Quite a spread of delicious appetizers!

Jan Winder, left, Walter Want and incoming club president Om Sukheenai enjoying the evening.

Corey Zielsdorf took a seat on the Tavern’s couch.






Mike Caruso, Beth Pent and Jim McMaster relaxing over a glass of wine.





Ken Winder, left, chatted with Spike Sumner.









Donations are coming in for the April 28 auction, and are still welcome. Have you signed up to help with setup on the 28th? No? Well, here is the link:

Just a few hours of your time needed!

Rick Kaufman discusses the Edo box he made and is donating to the auction.

Time is almost up– be sure you have your tickets, your Golden Tickets and you have made your donations! Rick Kaufman has donated a very special item that he crafted by hand: An Asian-themed Edo “secrets” box. Rick gave an overview of the box at our meeting two weeks ago. You simply must take a look at this to appreciate the care and design Rick put into an item you won’t find anywhere else.

April 9, Newsletter

Joan Levine and Yehuda Winter discuss “Reflective Listening.”

Last week’s program was developed around Rotary’s “peacebuilding” Area of Focus. The ability to communicate effectively is an important peacebuilding skill. And active, compassionate listening is an important aspect of effective communication. Our meeting featured an interactive exercise to learn about the principles of “Reflective Listening,” and to try them out.

Yehudah describes a situation for the group exercise.

According to our speakers, Joan Levine and and Yehuda Winter, “reflective listening” is used for purposes of clarification. It is restating what you heard another person say, and is a useful tool when you do not fully understand what someone is communicating. It involves listening carefully at four levels:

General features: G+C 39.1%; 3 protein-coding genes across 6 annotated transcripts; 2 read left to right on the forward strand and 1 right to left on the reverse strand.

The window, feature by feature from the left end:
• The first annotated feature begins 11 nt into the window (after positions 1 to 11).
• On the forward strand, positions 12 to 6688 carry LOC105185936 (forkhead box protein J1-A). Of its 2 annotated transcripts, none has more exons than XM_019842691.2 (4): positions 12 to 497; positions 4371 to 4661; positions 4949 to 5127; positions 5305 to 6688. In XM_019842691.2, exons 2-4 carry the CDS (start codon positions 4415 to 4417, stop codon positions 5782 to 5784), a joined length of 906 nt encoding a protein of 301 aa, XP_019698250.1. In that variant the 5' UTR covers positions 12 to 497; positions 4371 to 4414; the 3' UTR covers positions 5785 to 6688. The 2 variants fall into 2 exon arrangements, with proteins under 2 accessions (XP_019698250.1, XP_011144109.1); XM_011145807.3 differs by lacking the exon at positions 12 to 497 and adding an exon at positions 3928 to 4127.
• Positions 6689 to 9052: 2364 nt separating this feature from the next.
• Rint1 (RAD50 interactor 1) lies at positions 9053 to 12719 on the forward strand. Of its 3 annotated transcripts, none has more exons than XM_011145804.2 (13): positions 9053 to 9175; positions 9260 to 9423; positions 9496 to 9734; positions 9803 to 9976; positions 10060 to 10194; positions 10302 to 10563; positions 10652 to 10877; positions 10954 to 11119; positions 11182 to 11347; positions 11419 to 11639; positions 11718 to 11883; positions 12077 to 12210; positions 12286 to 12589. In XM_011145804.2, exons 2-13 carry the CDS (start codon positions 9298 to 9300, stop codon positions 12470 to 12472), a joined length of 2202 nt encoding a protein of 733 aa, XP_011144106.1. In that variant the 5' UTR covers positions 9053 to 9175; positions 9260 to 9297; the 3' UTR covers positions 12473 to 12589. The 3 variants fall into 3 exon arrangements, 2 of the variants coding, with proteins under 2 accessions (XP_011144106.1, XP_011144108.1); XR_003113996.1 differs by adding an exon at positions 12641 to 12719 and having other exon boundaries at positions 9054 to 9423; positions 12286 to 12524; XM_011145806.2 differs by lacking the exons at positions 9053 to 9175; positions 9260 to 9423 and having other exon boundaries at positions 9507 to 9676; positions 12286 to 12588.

–First, for facts. The listener repeats what the person has said and checks for confirmation that the important parts of the communication were heard accurately.

–Second, for feelings. The listener expresses the feelings heard and experienced, and asks the person for accuracy.

–Third, for values. The listener expresses the heart-held values heard and asks for accuracy.

–Fourth, for body language. The listener observes the speaker’s body movements, including head, hands, posture, energy, timing and use of space.

Club members sit in a circle to practice listening skills.

The benefits to using Reflective Listening are:

  • Communication levels may be deepened
  • The listener may become more empathetic towards the speaker
  • The speaker may be able to gain greater self-understanding, clarity and vulnerability through effective mirroring
  • A shift in perspective may occur by reflecting back statements

Joan and Yehudah are offering a weekend seminar on Compassionate Listening Basics April 27-29 in Portland. For more info or to register, call 503-287-8737 or go to alanyehuda@gmail.com


Casey Kulla, an organic fruit and vegetable farmer from Grand Island and candidate for Yamhill County Commissioner, paid us a visit.


Mike Donohue will be the auction emcee.

Exciting news! Filling the shoes of John Kerekanich this year will be well-known television personality and now Newberg resident Mike Donohue, who will be our emcee. Matt Willcuts will be the auctioneer for the big event.

Leah Griffith reported that 70 silent auction items are still needed for the April 28 auction, so if you can donate, please do now!

Also, sales of Golden Tickets (which are $100 each and provide the selected winner a chance to pick any oral auction item before the auction) are a little slow. Time to buy!


Jim McMaster reported the new Aquatic Center is nearing completion. He plans to arrange a special tour of the facility for club members soon.

Rachel Huber will be out on medical leave for 8 weeks due to a surgery…..wishing her a successful procedure and speedy recovery.

Club President Todd Engle and his wife just had their 35th wedding anniversary….thanks to Todd’s mother-in-law, who reminded them of that fact. Both Todd and his wife had forgotten about it!

And Walter and Julie Want have returned from celebrating their 52nd anniversary– in Paris.

Dr. Stan Kern declared that he and Patrick Bancke (both at right) were the “oldest and the youngest” members of our club!





Remember, no lunch meeting this week. Instead, please invite your spouse and friends to our special social event. On Wednesday, from 5 to 7pm, we’ll be meeting for Happy Hour at Barley & Vine Tavern, 408 East First St. Refreshments will be served. No host bar. Hope to see you there……